The reality with many subjects is that the more you learn, the more you realize there is that we still just don’t know.

And while this might at first seem alarming, it’s actually a good sign in many ways. Science is designed to be objective wherever possible and that is why good experimental design should always aim to disprove the currently accepted theory. No study should ever set out to confirm or prove a hypothesis, you should be seeking to disprove it in order to have a chance of remaining unbiased.

This keeps the results fair and removes any personal politics or feelings from the pursuit of science but unfortunately it also has the knock-on effect of meaning that the accepted paradigm is constantly being disproven, deconstructed and reimagined.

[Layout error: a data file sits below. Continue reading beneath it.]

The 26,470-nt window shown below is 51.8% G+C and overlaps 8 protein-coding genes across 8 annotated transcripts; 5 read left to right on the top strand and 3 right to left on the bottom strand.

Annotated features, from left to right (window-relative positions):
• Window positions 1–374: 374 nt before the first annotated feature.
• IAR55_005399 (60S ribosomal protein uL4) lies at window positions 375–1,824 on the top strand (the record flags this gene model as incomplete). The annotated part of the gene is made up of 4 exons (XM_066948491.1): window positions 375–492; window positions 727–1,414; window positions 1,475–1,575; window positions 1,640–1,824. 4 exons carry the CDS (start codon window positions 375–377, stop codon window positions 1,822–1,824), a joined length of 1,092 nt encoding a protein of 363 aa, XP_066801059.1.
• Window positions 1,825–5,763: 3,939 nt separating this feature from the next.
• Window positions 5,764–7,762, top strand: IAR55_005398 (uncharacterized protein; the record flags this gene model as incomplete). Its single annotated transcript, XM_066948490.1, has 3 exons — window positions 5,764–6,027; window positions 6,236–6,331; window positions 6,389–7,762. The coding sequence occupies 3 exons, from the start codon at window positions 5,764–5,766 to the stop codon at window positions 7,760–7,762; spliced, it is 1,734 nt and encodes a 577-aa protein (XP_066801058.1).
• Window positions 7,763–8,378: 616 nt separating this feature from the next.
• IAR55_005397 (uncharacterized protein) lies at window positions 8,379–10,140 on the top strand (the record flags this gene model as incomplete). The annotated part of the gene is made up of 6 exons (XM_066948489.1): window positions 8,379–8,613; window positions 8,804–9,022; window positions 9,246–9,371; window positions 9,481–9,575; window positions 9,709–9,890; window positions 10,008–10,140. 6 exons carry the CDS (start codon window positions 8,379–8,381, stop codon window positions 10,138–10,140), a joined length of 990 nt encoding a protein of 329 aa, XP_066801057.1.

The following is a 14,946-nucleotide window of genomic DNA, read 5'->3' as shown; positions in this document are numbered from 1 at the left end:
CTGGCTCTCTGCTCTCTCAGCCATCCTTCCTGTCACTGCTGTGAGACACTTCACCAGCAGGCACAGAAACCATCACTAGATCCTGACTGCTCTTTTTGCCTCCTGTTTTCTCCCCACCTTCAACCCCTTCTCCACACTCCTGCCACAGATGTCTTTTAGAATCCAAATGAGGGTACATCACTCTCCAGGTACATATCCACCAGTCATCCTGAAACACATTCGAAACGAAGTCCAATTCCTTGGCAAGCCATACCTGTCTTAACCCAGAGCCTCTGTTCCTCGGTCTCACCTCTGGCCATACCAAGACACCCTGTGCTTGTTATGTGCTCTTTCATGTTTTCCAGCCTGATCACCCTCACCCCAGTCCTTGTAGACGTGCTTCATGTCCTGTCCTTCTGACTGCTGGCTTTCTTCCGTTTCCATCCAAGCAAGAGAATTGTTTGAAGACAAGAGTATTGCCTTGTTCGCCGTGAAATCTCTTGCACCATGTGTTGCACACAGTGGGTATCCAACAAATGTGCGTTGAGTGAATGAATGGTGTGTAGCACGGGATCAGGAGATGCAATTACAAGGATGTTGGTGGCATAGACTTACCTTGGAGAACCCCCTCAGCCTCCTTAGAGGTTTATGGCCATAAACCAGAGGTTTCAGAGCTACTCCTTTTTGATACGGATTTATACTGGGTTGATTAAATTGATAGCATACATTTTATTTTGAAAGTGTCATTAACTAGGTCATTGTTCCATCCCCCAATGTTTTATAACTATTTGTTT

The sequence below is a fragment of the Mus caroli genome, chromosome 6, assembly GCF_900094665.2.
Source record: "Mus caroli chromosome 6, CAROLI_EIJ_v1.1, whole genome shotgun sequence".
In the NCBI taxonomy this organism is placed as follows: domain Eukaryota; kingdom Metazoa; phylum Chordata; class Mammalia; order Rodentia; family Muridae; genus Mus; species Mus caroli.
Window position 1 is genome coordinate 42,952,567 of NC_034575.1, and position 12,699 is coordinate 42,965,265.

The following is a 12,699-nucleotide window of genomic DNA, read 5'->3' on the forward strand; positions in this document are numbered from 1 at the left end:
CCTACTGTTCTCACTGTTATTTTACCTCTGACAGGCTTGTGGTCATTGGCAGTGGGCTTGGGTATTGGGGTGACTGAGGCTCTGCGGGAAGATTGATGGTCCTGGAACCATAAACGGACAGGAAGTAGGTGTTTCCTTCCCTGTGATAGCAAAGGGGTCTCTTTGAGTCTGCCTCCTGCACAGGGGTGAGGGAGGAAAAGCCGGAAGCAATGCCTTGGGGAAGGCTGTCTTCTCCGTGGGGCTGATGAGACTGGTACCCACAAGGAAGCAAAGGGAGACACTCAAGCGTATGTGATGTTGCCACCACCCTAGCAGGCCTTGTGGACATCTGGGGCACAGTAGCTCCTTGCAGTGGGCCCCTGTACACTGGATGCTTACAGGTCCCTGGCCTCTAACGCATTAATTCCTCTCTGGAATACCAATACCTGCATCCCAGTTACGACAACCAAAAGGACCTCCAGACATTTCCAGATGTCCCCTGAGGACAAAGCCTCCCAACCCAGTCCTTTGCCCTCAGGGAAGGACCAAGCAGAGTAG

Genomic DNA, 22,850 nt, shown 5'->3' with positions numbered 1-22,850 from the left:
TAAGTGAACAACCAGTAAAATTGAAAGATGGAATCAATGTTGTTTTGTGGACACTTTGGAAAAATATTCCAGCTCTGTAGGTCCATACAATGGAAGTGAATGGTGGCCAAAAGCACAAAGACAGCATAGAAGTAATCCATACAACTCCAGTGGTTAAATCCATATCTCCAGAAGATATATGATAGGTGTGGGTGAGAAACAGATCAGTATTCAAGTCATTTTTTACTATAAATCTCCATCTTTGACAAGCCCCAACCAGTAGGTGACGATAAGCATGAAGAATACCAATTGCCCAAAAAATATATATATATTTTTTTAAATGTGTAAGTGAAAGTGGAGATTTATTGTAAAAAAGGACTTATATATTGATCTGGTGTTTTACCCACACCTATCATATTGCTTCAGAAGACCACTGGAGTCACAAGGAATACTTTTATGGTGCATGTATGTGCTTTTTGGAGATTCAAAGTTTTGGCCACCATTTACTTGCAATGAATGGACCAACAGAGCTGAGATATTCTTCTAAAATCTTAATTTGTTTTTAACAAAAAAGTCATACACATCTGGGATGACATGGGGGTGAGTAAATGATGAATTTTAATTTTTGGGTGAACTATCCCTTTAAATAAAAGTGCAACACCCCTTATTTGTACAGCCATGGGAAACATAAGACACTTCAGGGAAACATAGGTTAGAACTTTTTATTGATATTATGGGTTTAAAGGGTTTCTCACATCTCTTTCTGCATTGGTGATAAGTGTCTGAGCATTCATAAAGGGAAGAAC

Taking This Into Account

When seeking any psychological advice online, in books or even through professionals then, it is crucial to be critical and to maintain a little cynicism at all times.

How do you know whether or not psychological advice is good advice in any given instance? You simply read as many opinions as you can, you reflect on your own experiences and whether they seem to hold true for you and then you test the different approaches. Eventually you will hopefully find a point of view that matches your own and that seems to yield results.

For the remainder of this article, we will look at some examples in psychology of different schools of thought, different studies and different perspectives and how they all disagree with one another.

The Best Form of Therapy